Agents of Change – Summer 2012
Story and Photos by Adam Einck
Louisiana Department of Wildlife and Fisheries (LDWF) Enforcement Division agents have always known the significance of public outreach and getting children involved in the outdoors. These activities are even more important today as children are staying indoors with all of their electronic distractions.
The Enforcement Division is trying to do their part by teaching the free boating safety classes, going to schools to teach students about conservation and the importance of being active in the outdoors in events such as boat shows, National Hunting and Fishing Day and lately, participating with LDWF at their Summer Day Camps.
During the summer of 2011, LDWF initiated a Summer Day Camp for children ages 12 to 16 years old at the Waddill Outdoor Education Center in Baton Rouge. After the successful inaugural summer camp, LDWF decided to hold additional camps in June and July 2012.
The camp is open for five days, completely free of charge and allows participants to receive their official boater and hunter education certifications. The camp also offers a fish identification class, fishing and canoeing in the Waddill Outdoor Education Center ponds, skeet shooting and other outdoor related classes and activities.
The Enforcement Division participated during the camp by teaching the boater’s education portion, supervising the canoe course and providing an agent to answer questions the children might have. Agents also assisted with other camp activities.
“We are glad to help during these camps as we feel it is important to have an agent in uniform to be as visible as possible to the public and especially kids,” said LDWF Enforcement Division Chief Col. Winton Vidrine. “For a lot of these kids they have never held a shotgun, been in a boat or caught a fish. Teaching them the importance of safely enjoying the outdoors will stick with them forever.”
Agents taught the boating education course for the campers. The campers learned about choosing a boat, boat classification, hulls, motors, and legal equipment requirements. The course also covered many of the navigation rules and charts, trailering, sailboats, canoeing, personal watercraft and more. This course is mandatory for anyone born after Jan. 1, 1984, who will operate a boat with a motor larger than 10 horsepower, which gave many of the children a head start for future boating activities.
During the canoe instructions, agents taught the camp participants the significance of wearing a personal flotation device, the basic rules of navigation on the water, and how to steer and propel a canoe.
“We hope that these kids have so much fun during the week that they will bug their parents to take them fishing, hunting, hiking or boating when they are finished,” said Vidrine. “The more kids that we can get to become future hunters and anglers, nature lovers and out of the house will only benefit the future of conservation of species in Louisiana. Also, teaching kids how to enjoy the outdoors will lead to a domino effect in that they will probably teach their future family about the activities they learned at this camp.”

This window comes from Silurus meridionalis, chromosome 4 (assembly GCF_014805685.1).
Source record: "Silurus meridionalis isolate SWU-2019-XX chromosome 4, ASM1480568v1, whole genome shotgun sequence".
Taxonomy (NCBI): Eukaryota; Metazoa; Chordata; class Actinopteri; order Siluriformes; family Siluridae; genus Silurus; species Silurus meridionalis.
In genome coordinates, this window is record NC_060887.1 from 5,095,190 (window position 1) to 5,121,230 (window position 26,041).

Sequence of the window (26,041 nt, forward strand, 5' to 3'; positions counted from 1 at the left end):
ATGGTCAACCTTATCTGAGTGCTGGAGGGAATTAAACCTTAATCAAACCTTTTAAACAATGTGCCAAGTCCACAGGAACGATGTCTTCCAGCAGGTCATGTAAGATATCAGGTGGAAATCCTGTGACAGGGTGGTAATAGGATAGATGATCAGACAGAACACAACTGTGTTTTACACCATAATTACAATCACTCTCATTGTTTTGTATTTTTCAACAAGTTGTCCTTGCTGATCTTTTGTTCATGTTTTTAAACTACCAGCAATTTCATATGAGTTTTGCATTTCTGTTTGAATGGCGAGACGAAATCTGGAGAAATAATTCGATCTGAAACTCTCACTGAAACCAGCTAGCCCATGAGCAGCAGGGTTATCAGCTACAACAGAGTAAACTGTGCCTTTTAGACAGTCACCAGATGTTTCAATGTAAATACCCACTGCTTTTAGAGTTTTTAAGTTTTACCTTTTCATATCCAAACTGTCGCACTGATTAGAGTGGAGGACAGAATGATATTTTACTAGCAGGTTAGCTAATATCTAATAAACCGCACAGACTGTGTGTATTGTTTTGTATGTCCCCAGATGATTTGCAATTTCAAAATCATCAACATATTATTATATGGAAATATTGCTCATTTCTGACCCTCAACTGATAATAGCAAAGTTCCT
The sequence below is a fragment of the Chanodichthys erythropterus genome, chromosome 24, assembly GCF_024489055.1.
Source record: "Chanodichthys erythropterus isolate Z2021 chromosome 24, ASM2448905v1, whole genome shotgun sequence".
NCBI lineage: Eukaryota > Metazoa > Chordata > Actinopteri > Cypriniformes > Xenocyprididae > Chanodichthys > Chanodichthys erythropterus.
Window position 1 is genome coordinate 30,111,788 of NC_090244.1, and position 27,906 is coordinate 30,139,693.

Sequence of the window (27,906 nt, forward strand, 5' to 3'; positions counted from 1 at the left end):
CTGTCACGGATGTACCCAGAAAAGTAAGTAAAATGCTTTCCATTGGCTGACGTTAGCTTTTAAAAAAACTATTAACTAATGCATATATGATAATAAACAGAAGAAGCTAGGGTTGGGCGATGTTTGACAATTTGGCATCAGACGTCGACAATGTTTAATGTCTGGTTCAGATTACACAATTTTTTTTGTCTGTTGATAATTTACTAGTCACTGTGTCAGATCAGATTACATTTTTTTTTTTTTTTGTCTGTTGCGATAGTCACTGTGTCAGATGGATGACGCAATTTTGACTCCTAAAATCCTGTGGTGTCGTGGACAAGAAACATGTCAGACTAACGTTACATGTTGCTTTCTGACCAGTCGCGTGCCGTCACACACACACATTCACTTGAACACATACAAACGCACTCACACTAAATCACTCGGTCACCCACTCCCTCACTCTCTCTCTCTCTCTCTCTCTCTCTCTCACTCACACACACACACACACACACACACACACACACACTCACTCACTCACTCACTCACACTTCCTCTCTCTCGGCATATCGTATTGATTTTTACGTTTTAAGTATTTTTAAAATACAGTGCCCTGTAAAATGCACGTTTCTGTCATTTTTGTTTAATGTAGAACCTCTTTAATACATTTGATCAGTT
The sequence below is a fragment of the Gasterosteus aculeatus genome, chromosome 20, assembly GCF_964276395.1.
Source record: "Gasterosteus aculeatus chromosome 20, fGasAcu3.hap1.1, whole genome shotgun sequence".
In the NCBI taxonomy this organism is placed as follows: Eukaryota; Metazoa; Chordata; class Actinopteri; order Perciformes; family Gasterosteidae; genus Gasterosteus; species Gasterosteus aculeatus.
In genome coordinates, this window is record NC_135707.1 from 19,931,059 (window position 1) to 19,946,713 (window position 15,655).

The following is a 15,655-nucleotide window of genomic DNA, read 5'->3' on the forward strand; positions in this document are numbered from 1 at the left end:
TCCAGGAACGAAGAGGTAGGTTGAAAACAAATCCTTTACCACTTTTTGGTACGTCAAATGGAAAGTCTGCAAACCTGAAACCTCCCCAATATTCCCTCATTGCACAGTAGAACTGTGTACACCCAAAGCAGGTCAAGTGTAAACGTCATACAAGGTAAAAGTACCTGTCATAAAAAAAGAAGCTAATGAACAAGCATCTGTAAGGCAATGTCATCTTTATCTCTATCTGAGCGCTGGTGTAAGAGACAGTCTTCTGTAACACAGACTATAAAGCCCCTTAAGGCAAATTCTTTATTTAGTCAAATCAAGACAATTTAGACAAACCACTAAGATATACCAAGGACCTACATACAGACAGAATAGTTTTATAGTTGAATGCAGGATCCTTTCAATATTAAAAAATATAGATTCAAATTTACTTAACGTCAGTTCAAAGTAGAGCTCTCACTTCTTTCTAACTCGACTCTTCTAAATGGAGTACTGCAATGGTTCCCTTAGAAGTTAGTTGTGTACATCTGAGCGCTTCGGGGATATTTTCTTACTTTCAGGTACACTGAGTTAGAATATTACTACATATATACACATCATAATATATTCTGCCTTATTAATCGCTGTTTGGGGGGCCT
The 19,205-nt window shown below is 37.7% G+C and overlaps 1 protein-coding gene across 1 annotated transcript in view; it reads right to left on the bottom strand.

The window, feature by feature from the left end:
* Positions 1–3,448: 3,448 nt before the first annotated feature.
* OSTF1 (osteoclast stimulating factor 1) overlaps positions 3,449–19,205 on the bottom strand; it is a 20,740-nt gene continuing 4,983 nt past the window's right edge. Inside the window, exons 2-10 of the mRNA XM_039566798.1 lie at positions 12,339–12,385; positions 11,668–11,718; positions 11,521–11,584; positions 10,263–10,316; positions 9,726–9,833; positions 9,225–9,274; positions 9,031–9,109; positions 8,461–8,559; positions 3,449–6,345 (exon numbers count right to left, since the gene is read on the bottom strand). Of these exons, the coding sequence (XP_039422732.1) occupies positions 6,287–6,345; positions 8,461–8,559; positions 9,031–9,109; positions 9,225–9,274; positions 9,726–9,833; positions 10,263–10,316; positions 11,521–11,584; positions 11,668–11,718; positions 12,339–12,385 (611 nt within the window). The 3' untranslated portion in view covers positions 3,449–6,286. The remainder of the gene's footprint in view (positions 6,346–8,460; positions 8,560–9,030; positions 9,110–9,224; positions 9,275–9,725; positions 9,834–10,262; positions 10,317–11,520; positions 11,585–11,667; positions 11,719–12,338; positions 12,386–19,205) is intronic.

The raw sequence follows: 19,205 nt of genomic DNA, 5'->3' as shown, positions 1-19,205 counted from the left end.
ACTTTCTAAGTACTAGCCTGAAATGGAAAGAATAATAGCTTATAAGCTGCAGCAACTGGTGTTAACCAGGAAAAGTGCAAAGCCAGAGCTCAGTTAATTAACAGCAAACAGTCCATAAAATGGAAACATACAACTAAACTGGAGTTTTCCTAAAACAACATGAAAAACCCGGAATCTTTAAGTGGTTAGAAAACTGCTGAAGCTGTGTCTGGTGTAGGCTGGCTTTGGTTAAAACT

Other topics taught during the camp include hunter education and fishing techniques. LDWF hunter education staff taught the mandatory hunter education course for the students, which includes instructions on ethics and responsibility, wildlife management, firearms and ammunition, safety in the field, wildlife identification and wildlife conservation. The major objectives of the hunter education program is to reduce the number of hunting accidents, improve the image of hunting through ethical and responsible conduct and promote the shooting sports. The LDWF fisheries outreach staff conducted fishing demonstrations including how to set up a rod and reel, casting demonstrations and fish identifications.
Support for the summer camp came from several areas. The Louisiana Wildlife Agents Association and the Coastal Conservation Association of Louisiana each donated two Lifetime Hunting and Fishing Licenses. The licenses were given to the four campers who finished with the highest classroom and field skill scores.
Other sponsors included the Louisiana Wildlife and Fisheries Foundation who provided a daily lunch free of charge, Cabela’s, from Gonzales, LA, donated rod and reel combo sets for each child to use during the camp and take home, and Academy Sports and Outdoors gave each child squirt bottles for water and sports drinks.
The main goal of these camps was to introduce and teach children about the outdoors. LDWF chose the children for each camp based on the child’s lack of experience with fishing, boating and hunting. During the June camp, 23 children started and finished the camp completing their boater and hunter education certification.
“These camps take the whole department in order to give these kids a week they will never forget,” said Vidrine. “I’m glad that our agents can play an integral role as we know the significance of getting children involved in the outdoors.”